As we celebrate this Thanksgiving, those of us in America certainly have a lot to be thankful for. We have freedoms most of the world's inhabitants can only dream about. We have security and peace of mind that the vast majority of the world will never experience. The video below is an emotional reminder of the blessings we so often take for granted.
The story began back in 2012 when a Sudanese woman showed up in Forth Worth, Texas, pregnant and with her two small children. Her husband couldn’t make the trip, unable to leave the refugee camp because the couple had lost their marriage papers while fleeing war. They had to find a way to prove they were married and that the children were indeed his. The man, Dyan, feared he would never see his family again.
Here's more from the publisher of the video:
This video represents the next chapter in the now near four-year-old story of our church's ministry to refugees in a North Fort Worth complex. A ministry that began with two of our elder wives, Mary Claire and Molly coming alongside the Sudanese woman in this video, now has over a hundred vetted volunteers serving the diaspora in our region. And, hundreds more participating annually in coat drives, back pack drives, and many opportunities through the year to engage with these families around food and fun.
Xenophobia is nowhere in the heart of God. He is all about the nations! And, His people are called to be as well. For me, this video is a testament to what can happen when God's people respond in simple, yet sacrificial obedience to God's call on the Church, His Bride, to engage and embrace people of all tongues and tribes.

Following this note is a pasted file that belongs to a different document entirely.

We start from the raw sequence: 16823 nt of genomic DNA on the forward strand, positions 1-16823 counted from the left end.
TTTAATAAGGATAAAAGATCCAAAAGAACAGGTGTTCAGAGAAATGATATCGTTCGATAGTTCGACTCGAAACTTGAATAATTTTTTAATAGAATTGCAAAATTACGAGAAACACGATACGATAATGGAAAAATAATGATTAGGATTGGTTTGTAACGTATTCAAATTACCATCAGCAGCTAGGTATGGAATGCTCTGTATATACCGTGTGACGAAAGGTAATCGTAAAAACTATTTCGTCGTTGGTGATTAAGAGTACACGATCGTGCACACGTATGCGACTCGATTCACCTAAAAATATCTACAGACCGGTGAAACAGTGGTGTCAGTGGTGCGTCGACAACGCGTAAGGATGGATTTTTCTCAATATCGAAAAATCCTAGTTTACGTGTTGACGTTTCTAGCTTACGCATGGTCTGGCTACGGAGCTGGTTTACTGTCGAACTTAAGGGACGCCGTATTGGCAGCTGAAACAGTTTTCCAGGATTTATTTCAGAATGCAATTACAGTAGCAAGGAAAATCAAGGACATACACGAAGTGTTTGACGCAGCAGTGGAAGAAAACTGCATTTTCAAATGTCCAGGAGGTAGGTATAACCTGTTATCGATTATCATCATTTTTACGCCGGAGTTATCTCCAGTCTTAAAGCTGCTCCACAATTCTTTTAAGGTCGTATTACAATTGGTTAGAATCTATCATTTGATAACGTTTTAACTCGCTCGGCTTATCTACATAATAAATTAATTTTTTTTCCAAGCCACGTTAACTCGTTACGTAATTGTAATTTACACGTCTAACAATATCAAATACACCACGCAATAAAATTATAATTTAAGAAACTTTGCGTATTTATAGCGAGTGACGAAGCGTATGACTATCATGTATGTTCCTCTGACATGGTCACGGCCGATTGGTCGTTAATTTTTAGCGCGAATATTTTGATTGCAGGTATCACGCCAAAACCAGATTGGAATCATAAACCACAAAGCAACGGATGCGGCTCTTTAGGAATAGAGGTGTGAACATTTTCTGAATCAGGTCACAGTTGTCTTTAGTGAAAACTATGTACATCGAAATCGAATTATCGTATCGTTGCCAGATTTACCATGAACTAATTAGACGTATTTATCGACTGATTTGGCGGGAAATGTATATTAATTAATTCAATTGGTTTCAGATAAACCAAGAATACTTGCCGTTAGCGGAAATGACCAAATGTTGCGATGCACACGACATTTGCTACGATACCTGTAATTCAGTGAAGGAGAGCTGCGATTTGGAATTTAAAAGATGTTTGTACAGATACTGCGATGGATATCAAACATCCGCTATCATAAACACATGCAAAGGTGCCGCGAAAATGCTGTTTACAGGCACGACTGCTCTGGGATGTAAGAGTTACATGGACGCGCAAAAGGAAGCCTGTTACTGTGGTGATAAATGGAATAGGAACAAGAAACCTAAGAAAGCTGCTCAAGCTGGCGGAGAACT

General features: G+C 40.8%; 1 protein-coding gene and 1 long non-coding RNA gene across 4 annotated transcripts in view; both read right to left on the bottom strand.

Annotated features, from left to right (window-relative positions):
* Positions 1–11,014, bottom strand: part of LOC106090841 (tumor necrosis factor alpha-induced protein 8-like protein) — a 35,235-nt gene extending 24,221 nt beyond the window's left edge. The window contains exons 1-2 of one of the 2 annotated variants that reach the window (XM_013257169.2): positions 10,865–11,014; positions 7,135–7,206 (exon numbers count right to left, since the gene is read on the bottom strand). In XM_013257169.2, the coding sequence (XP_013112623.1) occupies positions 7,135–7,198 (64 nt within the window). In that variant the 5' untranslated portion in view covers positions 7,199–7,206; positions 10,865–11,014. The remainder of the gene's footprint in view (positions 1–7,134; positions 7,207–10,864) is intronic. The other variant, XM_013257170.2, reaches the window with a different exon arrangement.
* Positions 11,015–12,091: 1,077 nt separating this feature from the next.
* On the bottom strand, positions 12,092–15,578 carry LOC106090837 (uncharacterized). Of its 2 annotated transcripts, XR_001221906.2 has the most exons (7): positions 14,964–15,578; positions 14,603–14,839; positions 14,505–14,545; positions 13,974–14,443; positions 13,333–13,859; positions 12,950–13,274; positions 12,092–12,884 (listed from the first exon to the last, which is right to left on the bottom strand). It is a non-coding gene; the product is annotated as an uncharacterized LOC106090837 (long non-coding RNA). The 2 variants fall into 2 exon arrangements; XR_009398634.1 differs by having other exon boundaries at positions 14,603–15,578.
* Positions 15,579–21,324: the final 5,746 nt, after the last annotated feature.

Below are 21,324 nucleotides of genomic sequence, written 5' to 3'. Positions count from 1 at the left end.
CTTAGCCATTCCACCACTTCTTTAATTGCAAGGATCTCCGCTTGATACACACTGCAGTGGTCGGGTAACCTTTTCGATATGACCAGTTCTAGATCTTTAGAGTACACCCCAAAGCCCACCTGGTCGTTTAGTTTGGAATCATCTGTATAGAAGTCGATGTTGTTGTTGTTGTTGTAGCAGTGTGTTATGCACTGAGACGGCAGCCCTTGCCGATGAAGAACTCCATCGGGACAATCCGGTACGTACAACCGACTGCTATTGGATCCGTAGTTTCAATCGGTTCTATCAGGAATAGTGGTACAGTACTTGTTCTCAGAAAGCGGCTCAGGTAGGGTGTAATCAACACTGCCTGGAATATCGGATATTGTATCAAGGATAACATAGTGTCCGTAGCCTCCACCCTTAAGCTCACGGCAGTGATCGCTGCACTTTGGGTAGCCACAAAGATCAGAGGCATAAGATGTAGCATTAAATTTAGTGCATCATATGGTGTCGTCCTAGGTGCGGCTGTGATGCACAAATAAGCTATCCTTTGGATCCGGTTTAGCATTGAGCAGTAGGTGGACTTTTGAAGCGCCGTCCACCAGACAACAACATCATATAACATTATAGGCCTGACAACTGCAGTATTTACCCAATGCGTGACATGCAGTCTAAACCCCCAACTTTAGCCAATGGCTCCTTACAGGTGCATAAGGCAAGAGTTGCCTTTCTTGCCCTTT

There are nuances in this video most people will miss that to me signal the fingerprint of God. One of them for me is the advertising display hanging over the baggage carousel in the background of the shot when Dyan embraces his wife for the first time in four years. Though many ads were looping endlessly on that monitor, at that very moment the ad read, "Where Dreams take their Course". Another special moment for me was when Dyan dropped to the floor overwhelmed in gratitude toward God, and my camera POV inadvertently became the POV of his three children, at times framed by the side of his son's head. In the background of that shot you see Mary Claire and Molly's husbands with their four sons, American playmates of Dyan's children, transfixed on the miracle for which they themselves prayed these past years.
The final image of this video of Dyan embracing His son, is framed by Mary Claire and Molly's tearful faces. In the distant background is an Algerian refugee family who had just arrived with Dyan. The man with them in the maroon shirt is a staffer for World Relief, another refugee ministry in Fort Worth with whom we serve. A piece of the video that remains in my minds eye, yet in the interest of time lies on the cutting room floor, is a moment when this Algerian mom in the hijab goes over to Dyan's wife and embraces her, greeting each of her children with encouraging words offered in a mutual tongue they share, but which I didn't recognize. What I did recognize however was a shared joy emerging from a shared pain and anguish. And that my friends is the ultimate and beautiful paradox of this four minute glimpse into a shared four-year experience. May this video help you share in their joy and worship the Author and Perfecter of our faith, who for the Joy set before Him endured the cross that the nations might come to enjoy Him forever.
To paraphrase the Irving Berlin song sung by Bing Crosby in the movie Holiday Inn
, "We've got plenty to be thankful for." Have a happy Thanksgiving.